When it comes to extracurricular activities we can safely say that COVID-19 hasn’t canceled everything.
Reimagined to be online, students and teachers are tackling the pandemic head-on through integrating club and sports activities with a digital twist. With the power of social media and the internet on our side, unexpected positives are coming out of distance learning for the Wilson student body.
*Source: Data collected from anonymous survey responses compiled by Phi Delta Kappa International Educational Foundation*
COVID-19 has undeniably disrupted the educational environment not only in terms of academics but also extracurricular activities. From cooking clubs to school newspapers, activities that are normally conducted in school have been canceled. According to a 2020 survey conducted by Phi Delta Kappa International, there is a glaring difference in overall concern between secondary students and educators on maintaining extracurricular activities during distance learning.
Extracurriculars are only a piece of this complicated puzzle of distance learning. And like puzzles with many outside factors involved, the absence of the “physical” form of peer-to-peer activities highlights the importance of unstructured student platforms.
Rather than preparing for the annual Golden State Field Classic this year, Wilson’s Marching Band went from striding on the football field to rehearsing along in Zoom. With school-provided instruments, band currently operates through members learning new scores—a written form of a musical composition—from the director in preparation for post-COVID competitions.
As the trumpet co-section leader, senior Gardenia Garcia has a lot on her plate from recording instructional videos on marching, leading in breakout room practices, and working through technological barriers to guide newcomers. On top of all her band responsibilities, most of Garcia’s day is spent working part-time and taking care of her family, which she admits can get stressful at times.
“I’m like a stand-in mom for my niece, a full-time student, a part-time worker at my church and a section leader in the band,” said Garcia. “I do have time to practice my instrument, but it is still stressful and difficult for me to deal with all at once.”
Upon further questioning, it seems like an imbalance of workload is the culprit, but why does the current situation seemingly entail more work for the students?
The answer lies within a lack of support from coaches: a side effect of absent funds.
“Each year, we have different coaches that come on campus to help us prepare for competition,” said Garcia. “We have always had to fund for our own coaches as the school does not pay them directly. We still had to [compensate] for them this year even though it was virtual, and they were only able to [stick around] for a few months.”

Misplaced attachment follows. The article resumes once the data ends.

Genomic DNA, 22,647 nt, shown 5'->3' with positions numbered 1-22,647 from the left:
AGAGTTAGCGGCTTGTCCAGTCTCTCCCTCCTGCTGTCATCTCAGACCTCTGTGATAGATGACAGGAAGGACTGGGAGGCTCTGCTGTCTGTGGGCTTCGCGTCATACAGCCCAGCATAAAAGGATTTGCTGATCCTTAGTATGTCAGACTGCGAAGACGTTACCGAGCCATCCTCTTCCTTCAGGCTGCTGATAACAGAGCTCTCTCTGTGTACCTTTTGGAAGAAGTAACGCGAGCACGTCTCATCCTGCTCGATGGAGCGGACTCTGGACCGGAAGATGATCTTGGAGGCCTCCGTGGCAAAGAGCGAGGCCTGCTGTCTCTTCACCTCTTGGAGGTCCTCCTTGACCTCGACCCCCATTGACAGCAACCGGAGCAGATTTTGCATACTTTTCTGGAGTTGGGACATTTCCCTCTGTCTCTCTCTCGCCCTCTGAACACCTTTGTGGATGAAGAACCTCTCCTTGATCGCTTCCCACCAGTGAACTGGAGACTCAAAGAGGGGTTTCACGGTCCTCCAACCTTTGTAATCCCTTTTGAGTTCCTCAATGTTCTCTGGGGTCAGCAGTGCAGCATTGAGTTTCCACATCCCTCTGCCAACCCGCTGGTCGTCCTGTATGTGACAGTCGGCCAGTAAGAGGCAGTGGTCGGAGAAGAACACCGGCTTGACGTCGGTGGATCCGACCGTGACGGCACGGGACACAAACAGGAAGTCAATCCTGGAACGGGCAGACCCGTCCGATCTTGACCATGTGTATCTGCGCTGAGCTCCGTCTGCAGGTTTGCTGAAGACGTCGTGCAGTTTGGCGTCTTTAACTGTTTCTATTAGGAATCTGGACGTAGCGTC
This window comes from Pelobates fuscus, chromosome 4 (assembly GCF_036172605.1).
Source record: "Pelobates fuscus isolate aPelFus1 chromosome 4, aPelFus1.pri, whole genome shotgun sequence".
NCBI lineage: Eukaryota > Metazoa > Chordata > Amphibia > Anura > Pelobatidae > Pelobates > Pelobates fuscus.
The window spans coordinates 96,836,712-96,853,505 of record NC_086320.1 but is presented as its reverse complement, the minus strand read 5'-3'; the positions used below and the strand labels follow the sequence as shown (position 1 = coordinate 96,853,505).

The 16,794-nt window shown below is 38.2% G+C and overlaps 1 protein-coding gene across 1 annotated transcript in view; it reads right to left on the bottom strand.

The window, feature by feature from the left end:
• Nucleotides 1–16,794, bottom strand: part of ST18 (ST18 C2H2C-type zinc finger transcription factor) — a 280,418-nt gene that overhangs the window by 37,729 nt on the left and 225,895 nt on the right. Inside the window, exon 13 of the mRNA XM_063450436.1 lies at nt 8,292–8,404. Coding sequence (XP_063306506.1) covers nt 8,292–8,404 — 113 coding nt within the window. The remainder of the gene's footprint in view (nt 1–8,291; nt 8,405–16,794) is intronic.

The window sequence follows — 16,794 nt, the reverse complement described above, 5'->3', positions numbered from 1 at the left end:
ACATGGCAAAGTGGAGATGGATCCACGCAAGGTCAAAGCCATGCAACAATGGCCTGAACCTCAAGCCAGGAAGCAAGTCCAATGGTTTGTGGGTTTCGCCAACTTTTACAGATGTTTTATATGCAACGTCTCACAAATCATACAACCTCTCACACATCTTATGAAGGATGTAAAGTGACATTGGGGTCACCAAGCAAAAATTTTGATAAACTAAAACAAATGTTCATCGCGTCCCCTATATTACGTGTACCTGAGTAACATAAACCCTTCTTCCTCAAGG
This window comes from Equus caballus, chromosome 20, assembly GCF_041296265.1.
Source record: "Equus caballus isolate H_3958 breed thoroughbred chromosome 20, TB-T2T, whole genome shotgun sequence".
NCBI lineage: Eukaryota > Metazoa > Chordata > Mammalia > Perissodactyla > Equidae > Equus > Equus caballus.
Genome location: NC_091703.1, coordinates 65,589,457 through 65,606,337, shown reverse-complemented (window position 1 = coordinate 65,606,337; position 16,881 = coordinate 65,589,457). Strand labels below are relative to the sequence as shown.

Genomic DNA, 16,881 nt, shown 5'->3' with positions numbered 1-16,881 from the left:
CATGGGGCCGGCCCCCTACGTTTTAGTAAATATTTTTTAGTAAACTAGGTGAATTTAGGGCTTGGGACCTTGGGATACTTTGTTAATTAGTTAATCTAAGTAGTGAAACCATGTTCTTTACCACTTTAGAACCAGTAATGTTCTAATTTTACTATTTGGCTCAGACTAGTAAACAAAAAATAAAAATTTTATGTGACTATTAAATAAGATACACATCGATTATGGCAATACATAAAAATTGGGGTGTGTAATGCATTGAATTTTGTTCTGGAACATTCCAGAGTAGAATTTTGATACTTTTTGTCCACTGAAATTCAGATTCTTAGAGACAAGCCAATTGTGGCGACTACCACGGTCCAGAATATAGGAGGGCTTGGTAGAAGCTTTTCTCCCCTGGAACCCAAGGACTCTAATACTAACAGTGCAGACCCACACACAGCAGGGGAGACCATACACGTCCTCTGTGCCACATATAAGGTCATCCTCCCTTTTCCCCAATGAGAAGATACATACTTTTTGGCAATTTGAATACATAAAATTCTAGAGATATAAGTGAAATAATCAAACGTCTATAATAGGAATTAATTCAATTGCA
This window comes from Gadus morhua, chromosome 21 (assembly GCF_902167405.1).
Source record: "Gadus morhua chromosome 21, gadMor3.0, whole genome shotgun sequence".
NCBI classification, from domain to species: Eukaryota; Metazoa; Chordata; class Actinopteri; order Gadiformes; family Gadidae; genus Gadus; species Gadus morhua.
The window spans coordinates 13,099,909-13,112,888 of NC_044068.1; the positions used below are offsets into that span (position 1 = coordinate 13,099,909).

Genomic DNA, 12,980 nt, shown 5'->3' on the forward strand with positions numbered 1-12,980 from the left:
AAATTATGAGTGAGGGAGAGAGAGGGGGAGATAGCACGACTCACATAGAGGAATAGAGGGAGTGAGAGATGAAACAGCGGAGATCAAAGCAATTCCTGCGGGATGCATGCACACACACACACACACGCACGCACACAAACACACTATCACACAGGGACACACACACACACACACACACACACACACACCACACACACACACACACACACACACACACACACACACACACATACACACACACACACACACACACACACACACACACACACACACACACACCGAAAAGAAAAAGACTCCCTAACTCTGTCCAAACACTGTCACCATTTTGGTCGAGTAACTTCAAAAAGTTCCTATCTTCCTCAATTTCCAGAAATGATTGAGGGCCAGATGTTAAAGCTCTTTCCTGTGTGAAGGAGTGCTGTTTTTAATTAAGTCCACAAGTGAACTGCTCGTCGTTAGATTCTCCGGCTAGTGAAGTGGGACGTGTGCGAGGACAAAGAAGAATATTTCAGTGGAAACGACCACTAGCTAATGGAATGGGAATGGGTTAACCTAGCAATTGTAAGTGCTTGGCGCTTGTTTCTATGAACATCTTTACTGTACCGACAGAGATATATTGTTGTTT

Insufficient funding has always been a large issue for many classes, clubs and sports. However, the impact of the deficit on one of Wilson’s most highest-achieving cohorts is concerning, to say the least, as pressure is primarily left onto the students themselves to maintain the program without coaches guiding them.
“Just having your coach there means a lot because it is your last year, and you have spent a lot of time growing together,” said Garcia. “It is definitely tough not being able to talk to them on zoom [regularly] on Zoom.”
Garcia’s account highlights a need for more support in extracurriculars like band; perhaps, even some aid from the school as students have to get as much assistance as they can, especially since it is the last year for seniors like Garcia. With once-in-a-lifetime school events like Mr. Wilson, senior sunrise and prom unlikely to happen, it is not difficult to see that the graduating student body had it the hardest this year. In this regard, more communication and teacher support can lead to better morale of the student body, particularly when many feel uncertain about the future.
For students, extracurriculars provide a sense of community and connection, and that feeling is important to consider: especially during a time where many feel stressed and drained from the pandemic. As the district claims that students’ emotional well-being remain top priority, it should be taken into account that extracurriculars play an important factor in this area. During quarantine, doing activities helped me stay sane, Garcia explained.